This message of being aligned with God and his ways through keeping our eyes fixed on him is consistent with so many things in our daily lives that we are familiar with. I’ve sometimes had cars in which the headlights are out of alignment. Motor Trend Magazine says that, when you have that problem, you have to drive the car up close to a plain wall, shine the lights straight onto it, and then align them so that they’re straight.
Or -- in almost all organizations and businesses, people speak of the importance of all the people working there being aligned. Without fail, they tell us that alignment comes when everyone is going in the direction of a shared vision
Jesus told us in his Sermon on the Mount to keep our eyes on our perfect God and begin to align our lives with his commands, his ways, and his character.
#3: Jesus taught us what a life aligned with God looks like in daily life – “You have heard that it was said…, But I tell you… (Mt 5:21,27-28,31-32,33-34,38-39,43-44).
Between v. 21 in which Jesus said our righteousness has to be greater than the rules-centered and self-empowered way of life of the Pharisees and v. 48 calling us to a God-centered and Spirit-empowered way of life, Jesus showed us what this new way of life looks like in practice. Notice this: Jesus clearly said that both the Pharisees and Jesus’s followers share a commitment to obeying God’s commands. However, there is a huge difference in how and why these two groups were to do what God calls people to do. The Pharisees sought to do things that established their own righteousness and merited eternal life. Jesus-followers receive God’s salvation by grace through faith in Jesus and, out of gratitude for that grace, want to do whatever God calls us to do.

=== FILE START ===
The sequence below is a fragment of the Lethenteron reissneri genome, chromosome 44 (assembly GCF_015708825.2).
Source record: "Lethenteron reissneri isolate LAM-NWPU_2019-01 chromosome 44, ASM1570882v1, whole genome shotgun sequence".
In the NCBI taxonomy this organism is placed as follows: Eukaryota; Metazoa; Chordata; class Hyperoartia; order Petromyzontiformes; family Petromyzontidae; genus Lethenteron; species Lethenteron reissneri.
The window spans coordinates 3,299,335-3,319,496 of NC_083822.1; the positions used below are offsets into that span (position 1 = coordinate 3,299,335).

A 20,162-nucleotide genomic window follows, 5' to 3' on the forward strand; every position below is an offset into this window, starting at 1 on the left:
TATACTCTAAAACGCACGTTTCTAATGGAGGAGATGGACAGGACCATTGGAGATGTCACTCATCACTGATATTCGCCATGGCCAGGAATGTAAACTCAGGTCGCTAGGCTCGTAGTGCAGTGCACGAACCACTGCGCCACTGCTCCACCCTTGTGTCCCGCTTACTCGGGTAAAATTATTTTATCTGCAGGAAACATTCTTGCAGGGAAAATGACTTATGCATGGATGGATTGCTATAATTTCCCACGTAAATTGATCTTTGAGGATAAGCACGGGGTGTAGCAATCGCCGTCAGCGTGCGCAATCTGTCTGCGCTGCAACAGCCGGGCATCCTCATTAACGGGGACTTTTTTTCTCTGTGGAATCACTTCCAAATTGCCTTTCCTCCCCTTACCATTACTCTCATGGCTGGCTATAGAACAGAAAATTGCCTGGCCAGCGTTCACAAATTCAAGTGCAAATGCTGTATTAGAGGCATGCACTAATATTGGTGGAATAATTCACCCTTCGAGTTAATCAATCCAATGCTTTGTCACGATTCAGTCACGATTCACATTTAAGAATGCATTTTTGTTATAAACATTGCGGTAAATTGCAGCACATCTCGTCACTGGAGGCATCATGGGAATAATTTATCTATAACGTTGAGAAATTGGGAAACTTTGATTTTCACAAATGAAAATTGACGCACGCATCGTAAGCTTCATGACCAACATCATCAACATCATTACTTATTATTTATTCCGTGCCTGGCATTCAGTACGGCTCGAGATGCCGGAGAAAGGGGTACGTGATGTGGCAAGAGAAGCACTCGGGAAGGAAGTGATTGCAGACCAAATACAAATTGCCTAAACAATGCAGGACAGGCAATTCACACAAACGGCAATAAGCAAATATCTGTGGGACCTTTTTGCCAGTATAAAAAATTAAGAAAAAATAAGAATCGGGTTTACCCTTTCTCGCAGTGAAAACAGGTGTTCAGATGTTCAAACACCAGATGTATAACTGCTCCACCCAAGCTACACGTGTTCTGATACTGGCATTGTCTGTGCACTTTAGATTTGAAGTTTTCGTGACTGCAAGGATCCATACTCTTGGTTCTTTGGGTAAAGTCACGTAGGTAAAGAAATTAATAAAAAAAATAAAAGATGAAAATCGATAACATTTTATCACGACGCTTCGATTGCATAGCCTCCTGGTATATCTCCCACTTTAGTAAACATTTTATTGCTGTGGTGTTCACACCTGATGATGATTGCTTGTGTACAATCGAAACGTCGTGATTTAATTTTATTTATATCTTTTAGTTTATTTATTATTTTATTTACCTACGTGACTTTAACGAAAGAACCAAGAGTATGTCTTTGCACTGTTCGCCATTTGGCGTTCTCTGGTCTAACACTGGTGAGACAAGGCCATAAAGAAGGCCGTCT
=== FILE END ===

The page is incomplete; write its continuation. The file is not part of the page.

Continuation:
So, let me summarize for you how I think we move from a self-focused and self-empowered way of life toward a God-focused and Spirit-empowered way of life. I’ve put together an acrostic to help you see how you might grow in obedience to God’s commands. I’ll call it Becoming a God-aligned DOER. Using those four letters, let me show you components of it that I find helpful, i.e., Discover – Own – Eye – Refresh.
Component 1: Discover -- Continuously learn about who God is through the study of Scripture, especially the life of Jesus, and the Bible teaching within your church family.
You cannot apply to your life what you do not know. You cannot live what you have not learned. From Gen 1:1 on, God has revealed himself in Scripture. So, start with Genesis 1-2 and make note of what God makes known about himself. And, you may also want to spend time early on looking at the time God told Moses who he is and what he is like in Exo 34:6-7. When people like Jehoshaphat said, “O God, our eyes are on you,” that was often the first passage they remembered – and then applied it to whatever situation they were in.
Let me show you what God said in that passage: “I am the LORD, the compassionate and gracious God, slow to anger, abounding in love and faithfulness, maintaining love to thousands, and forgiving wickedness, rebellion and sin – yet not leaving the guilty unpunished… (Exo 34:6-7).”